American director Julie Taymor won acclaim for her stage direction of "The Lion King" on Broadway and in London, but this is something else again. Titus is also a play she has directed for the stage and her familiarity with the material is evident, as is her occasionally theatrical style.
But this movie is wonderfully cinematic in other respects and benefits from some mesmerising performances from a cast headed by Anthony Hopkins. The Welsh actor has a famously ambivalent relationship with the Bard, but is quite splendid as the revered Roman general trapped in a cycle of violence and revenge, and unable to comprehend the changing world around him.
Returning from his latest victory on the battlefield, he brings with him prisoners including the Goth Queen Tamora (Lange) and sacrifices her eldest son to appease the Gods. When Saturninus (Cumming) is chosen to be the new Emperor, he takes the scheming Tamora as his bride and Titus Andronicus (Hopkins) suddenly finds himself with a mortal enemy at the highest reaches of power.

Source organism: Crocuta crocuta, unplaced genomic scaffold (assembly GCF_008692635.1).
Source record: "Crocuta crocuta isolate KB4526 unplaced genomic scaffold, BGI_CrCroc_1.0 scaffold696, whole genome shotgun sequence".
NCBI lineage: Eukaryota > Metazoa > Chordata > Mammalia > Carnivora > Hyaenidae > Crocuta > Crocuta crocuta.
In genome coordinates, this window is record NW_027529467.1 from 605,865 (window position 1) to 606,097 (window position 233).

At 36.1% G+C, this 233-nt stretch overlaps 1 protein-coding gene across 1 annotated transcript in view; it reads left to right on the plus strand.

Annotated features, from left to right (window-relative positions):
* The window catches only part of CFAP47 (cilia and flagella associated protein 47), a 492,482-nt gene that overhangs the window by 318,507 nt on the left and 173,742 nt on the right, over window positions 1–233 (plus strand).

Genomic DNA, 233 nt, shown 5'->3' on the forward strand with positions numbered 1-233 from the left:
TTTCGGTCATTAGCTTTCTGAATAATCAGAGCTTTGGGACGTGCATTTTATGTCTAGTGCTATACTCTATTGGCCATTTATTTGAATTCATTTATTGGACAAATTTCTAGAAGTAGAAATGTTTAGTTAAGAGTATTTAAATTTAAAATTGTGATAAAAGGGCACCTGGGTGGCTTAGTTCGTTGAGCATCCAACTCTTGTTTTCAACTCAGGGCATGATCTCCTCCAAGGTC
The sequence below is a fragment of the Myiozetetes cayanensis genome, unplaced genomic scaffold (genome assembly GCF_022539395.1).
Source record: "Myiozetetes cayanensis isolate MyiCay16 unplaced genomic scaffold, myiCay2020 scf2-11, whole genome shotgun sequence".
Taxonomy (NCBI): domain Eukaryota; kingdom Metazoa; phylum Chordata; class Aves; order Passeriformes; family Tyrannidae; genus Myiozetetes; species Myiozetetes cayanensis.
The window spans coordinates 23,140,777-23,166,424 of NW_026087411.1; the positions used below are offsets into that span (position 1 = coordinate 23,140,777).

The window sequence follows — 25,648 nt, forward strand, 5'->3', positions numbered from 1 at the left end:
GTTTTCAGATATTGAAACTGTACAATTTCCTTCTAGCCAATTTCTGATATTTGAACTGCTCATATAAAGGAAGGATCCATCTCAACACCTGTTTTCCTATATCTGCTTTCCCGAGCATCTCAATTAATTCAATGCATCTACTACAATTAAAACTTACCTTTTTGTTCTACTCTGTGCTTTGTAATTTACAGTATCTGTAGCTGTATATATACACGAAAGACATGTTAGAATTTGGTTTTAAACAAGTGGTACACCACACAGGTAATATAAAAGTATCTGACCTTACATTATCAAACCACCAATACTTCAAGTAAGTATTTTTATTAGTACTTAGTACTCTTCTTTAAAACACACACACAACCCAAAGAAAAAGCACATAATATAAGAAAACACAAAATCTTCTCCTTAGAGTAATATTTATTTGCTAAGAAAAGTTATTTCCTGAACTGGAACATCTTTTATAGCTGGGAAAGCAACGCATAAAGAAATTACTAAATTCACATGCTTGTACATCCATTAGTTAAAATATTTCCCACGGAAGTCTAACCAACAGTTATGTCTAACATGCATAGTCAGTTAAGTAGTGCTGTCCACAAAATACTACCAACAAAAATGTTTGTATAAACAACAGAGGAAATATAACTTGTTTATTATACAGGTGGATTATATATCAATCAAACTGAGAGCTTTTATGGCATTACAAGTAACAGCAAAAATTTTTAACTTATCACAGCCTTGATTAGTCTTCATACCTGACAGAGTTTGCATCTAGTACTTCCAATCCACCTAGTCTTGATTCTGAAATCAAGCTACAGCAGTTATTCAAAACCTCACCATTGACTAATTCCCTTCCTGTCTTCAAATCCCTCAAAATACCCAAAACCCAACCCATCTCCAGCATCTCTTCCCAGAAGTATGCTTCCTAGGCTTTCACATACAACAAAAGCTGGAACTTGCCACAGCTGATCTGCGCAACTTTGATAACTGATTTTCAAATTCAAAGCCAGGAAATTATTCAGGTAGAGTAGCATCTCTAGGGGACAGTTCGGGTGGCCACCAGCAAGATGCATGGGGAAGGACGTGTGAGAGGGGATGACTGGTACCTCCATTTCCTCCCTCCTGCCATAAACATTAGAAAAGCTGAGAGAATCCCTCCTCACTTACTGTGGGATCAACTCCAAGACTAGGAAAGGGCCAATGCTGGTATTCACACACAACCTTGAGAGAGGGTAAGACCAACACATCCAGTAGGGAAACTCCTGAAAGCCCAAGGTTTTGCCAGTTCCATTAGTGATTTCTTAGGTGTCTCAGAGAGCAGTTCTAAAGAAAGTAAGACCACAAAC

And so the blood letting begins, in a brutal carnival of slaughter and petty senseless violence. Anyone criticising the gruesome blood-lust of modern Hollywood might do well to ponder the body count in this play, and while Taymor does not take any kind of fetishistic delight in these scenes they are powerful nonetheless.
Audiences not overly familiar with Titus Andronicus may be surprised and entertained by a grisly tale that seems as relevant now - Taymor makes a definite allusion to contemporary conflicts in the prologue sequence - and is just as telling a depiction of human weakness and wickedness as it must have been when it was first written over four hundred years ago.